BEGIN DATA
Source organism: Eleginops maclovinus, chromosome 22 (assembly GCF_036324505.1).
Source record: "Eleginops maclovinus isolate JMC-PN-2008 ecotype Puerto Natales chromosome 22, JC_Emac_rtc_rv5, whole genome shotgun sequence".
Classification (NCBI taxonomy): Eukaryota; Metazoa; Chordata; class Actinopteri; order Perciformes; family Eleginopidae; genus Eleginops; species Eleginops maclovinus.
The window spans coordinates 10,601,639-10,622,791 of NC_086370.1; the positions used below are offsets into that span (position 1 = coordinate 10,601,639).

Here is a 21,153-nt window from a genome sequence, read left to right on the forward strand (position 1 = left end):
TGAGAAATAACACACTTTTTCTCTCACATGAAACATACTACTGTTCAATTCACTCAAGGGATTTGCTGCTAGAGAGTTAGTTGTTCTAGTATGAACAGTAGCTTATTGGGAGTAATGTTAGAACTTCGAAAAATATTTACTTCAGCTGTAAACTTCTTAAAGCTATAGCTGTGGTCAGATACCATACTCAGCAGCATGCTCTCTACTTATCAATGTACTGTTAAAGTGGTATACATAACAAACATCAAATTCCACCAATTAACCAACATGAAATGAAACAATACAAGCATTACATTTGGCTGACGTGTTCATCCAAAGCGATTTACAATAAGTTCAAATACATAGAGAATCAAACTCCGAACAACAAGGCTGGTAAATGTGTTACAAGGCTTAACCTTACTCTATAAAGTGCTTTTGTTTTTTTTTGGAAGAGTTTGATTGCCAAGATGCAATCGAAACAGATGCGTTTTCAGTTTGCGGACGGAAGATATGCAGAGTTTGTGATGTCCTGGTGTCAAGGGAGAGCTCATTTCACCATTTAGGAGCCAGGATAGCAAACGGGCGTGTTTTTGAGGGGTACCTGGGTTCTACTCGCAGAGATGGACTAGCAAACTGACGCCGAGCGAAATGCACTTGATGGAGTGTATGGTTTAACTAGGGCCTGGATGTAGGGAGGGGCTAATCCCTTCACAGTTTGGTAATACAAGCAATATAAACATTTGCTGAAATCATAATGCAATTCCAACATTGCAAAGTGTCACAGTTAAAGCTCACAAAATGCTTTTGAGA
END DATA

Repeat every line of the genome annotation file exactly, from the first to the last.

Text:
Source organism: Eleginops maclovinus, chromosome 22 (assembly GCF_036324505.1).
Source record: "Eleginops maclovinus isolate JMC-PN-2008 ecotype Puerto Natales chromosome 22, JC_Emac_rtc_rv5, whole genome shotgun sequence".
Classification (NCBI taxonomy): Eukaryota; Metazoa; Chordata; class Actinopteri; order Perciformes; family Eleginopidae; genus Eleginops; species Eleginops maclovinus.
The window spans coordinates 10,601,639-10,622,791 of NC_086370.1; the positions used below are offsets into that span (position 1 = coordinate 10,601,639).

Here is a 21,153-nt window from a genome sequence, read left to right on the forward strand (position 1 = left end):
TGAGAAATAACACACTTTTTCTCTCACATGAAACATACTACTGTTCAATTCACTCAAGGGATTTGCTGCTAGAGAGTTAGTTGTTCTAGTATGAACAGTAGCTTATTGGGAGTAATGTTAGAACTTCGAAAAATATTTACTTCAGCTGTAAACTTCTTAAAGCTATAGCTGTGGTCAGATACCATACTCAGCAGCATGCTCTCTACTTATCAATGTACTGTTAAAGTGGTATACATAACAAACATCAAATTCCACCAATTAACCAACATGAAATGAAACAATACAAGCATTACATTTGGCTGACGTGTTCATCCAAAGCGATTTACAATAAGTTCAAATACATAGAGAATCAAACTCCGAACAACAAGGCTGGTAAATGTGTTACAAGGCTTAACCTTACTCTATAAAGTGCTTTTGTTTTTTTTTGGAAGAGTTTGATTGCCAAGATGCAATCGAAACAGATGCGTTTTCAGTTTGCGGACGGAAGATATGCAGAGTTTGTGATGTCCTGGTGTCAAGGGAGAGCTCATTTCACCATTTAGGAGCCAGGATAGCAAACGGGCGTGTTTTTGAGGGGTACCTGGGTTCTACTCGCAGAGATGGACTAGCAAACTGACGCCGAGCGAAATGCACTTGATGGAGTGTATGGTTTAACTAGGGCCTGGATGTAGGGAGGGGCTAATCCCTTCACAGTTTGGTAATACAAGCAATATAAACATTTGCTGAAATCATAATGCAATTCCAACATTGCAAAGTGTCACAGTTAAAGCTCACAAAATGCTTTTGAGA